While I feel like I’m probably still forgetting to tell you all about so many things that happened to me, I know that all of my stories will never get told… and while it was an incredibly self-bettering experience to keep up this blog for so long, there are some stories that I need to reflect upon privately, if at all. I cannot count the number of hours that I spent writing, revising, and posting my blogs this summer but, in my opinion, every moment was worth it. Though the blogging did, in theory, take away time from my experiencing the country (which is why I ended up not writing over my last few weeks), forcing myself to take a moment out of my day to reflect upon my own actions helped me to take a hard look at my bad habits and modify my behavior as a result.

When I was preparing to return home to the States, I was a little worried that I would lose all of the valuable lessons I learned in Ghana. I was also scared that I would revert right back to my old ways: complaining about “first world problems” (and getting annoyed at my friends for doing the same), becoming too easily impatient, and eating way too much. When I first got back, I had no problem staying on the straight and narrow. Though I was thoroughly overwhelmed by how much food my parents had in their refrigerator (a normal amount by American standards, but a feast compared to the small stash of crackers and milk that I kept in Ghana), my shrunken stomach still got full extremely easy. Having a hot shower was out of this world; forgoing hand washing for a washing machine was surreal; and having a room to myself was more peaceful than I could have even imagined. That being said, it wasn’t that long before I did start giving in to old habits. I was so amazed to have so much food that I just wanted to eat it all. Hot showers were still blissful, but became the norm. Not surprisingly, the act of washing clothes lost its charm. I also dipped back into the bad habits of practicing less patience with my family members. Though I would like to tell you all that Ghana changed me in my entirety, that simply isn’t the case. I still have quirks that need ironing out and, of course, there is still more introspective work to be done. That being said, it would be going too far to say that I haven’t changed at all. I do notice changes I’ve been able to maintain such as treating strangers with more kindness, continuing to appreciate my access to modern conveniences, being less abrasive with my speech, and slowing down a bit to “go with the flow.”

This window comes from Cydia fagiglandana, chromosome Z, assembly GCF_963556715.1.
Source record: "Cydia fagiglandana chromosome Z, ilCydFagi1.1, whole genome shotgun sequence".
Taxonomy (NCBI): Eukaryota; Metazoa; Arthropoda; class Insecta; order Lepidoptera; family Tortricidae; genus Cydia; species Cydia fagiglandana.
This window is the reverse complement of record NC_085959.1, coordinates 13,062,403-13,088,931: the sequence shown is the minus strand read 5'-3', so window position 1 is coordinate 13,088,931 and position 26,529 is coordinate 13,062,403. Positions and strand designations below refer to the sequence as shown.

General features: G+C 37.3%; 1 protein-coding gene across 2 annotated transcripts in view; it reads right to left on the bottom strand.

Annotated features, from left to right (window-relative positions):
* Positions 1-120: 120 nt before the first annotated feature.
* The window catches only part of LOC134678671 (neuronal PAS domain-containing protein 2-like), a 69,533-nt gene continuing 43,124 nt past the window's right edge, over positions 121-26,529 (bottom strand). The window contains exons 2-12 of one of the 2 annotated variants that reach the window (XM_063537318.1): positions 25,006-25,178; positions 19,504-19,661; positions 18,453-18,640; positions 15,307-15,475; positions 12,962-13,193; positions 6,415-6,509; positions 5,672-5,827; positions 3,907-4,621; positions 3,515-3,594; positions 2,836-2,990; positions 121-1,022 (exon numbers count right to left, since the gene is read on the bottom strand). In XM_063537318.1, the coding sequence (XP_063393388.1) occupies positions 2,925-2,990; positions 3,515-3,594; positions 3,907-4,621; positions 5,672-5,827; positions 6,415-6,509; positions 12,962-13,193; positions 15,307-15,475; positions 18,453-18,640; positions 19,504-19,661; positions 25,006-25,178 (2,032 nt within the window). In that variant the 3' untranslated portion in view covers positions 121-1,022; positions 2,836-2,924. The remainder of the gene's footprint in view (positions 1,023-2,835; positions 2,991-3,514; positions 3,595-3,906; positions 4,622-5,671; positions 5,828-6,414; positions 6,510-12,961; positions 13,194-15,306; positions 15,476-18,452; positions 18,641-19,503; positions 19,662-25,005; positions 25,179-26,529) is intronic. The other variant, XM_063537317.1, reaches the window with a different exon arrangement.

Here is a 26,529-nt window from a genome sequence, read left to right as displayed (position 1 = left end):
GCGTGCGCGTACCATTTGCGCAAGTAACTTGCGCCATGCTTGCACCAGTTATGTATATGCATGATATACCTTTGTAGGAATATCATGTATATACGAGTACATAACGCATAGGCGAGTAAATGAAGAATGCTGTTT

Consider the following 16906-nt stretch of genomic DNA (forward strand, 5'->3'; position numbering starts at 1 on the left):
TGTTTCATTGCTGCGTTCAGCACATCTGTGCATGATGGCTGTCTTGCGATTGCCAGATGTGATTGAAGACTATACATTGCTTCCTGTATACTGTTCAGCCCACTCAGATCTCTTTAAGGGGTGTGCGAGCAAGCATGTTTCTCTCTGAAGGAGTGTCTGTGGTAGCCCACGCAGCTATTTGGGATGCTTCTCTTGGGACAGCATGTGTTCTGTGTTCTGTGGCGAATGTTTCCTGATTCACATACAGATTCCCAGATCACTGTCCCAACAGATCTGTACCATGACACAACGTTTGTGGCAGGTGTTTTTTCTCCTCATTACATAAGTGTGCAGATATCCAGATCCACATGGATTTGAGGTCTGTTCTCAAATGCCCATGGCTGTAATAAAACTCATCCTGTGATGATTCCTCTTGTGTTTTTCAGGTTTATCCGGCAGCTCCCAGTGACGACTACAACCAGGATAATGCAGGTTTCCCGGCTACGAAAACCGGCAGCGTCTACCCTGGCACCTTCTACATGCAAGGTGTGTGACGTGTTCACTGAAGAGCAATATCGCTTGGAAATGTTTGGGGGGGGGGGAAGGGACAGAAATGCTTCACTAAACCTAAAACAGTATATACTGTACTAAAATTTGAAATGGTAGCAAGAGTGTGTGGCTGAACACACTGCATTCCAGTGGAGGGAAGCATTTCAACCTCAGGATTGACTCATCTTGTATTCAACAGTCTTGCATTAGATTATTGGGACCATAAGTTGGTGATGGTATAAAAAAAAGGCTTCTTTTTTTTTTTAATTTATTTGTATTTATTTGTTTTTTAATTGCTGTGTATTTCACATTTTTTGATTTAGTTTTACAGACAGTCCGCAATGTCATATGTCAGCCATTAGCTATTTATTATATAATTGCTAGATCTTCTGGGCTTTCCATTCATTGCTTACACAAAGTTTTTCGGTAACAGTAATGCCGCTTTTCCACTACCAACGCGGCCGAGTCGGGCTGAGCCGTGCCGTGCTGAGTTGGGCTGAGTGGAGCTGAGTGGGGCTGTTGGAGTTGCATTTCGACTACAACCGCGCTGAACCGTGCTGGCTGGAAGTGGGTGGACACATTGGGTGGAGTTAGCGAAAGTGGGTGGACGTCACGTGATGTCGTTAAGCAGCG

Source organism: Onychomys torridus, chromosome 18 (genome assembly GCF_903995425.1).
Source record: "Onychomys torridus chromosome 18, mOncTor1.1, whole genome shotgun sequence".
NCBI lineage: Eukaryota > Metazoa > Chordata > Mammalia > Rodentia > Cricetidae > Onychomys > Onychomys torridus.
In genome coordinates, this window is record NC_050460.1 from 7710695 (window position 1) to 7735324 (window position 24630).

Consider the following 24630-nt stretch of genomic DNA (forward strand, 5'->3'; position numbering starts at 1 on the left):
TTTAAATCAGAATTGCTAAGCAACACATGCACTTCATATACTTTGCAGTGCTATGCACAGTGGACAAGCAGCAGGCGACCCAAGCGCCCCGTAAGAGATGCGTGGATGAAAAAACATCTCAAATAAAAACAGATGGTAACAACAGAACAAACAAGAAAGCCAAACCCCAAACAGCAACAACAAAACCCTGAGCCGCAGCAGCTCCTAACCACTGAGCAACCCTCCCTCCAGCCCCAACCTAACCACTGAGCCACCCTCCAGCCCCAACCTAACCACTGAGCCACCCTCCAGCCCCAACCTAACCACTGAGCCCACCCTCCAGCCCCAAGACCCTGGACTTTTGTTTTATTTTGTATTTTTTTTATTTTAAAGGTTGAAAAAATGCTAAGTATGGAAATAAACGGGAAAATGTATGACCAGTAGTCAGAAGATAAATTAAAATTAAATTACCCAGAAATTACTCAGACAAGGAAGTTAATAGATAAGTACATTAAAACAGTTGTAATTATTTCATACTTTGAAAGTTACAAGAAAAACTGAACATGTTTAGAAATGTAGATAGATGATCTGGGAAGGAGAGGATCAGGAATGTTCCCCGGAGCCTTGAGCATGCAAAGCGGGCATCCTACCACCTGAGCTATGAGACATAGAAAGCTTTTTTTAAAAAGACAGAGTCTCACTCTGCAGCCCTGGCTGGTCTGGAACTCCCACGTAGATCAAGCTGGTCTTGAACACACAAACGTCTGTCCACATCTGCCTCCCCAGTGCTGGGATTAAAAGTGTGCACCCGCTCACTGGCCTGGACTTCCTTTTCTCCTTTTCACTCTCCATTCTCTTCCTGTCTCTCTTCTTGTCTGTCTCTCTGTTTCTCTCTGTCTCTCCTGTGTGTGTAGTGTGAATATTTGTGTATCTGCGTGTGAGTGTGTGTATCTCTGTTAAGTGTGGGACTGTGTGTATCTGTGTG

I’m happy to report that my time in Ghana was everything I wanted it to be and more. In retrospect, it’s honestly the best decision I have ever made. I miss all of the friends and experiences I had in the beautiful West African country and I really hope to make it back there someday. However, if I don’t, I know I will always have my Ghanaian friends to chat with via WhatsApp, international news sources to keep up with Ghanaian politics and cultural events, the insane amount of artwork and clothing that I brought back, and my fond memories to reflect upon via these blog posts. To all of my friends and family members: I cannot tell you how much I appreciate your continued reading and support. When I was lonely in Ghana, I felt comfort in feeling like you were all “with me” in my journey. I am sorry that I wasn’t able to put as much effort into the last 2.5 weeks as I put into the first 10.5… but I’m hoping that this final post will make up for it in part. I hope that you’re all having a beautiful holiday. Me da se pa (thank you so much) for reading!

 A snap of me teaching, taken by my amazing Form 1-2 student Barbara.

A snap of me teaching, taken by my amazing Form 1-2 student Barbara.

PS: If you would like to see the Facebook album of all of the images I took over the summer, you can do so here, and if you would like to see a gallery of the images that my students took, you can do so here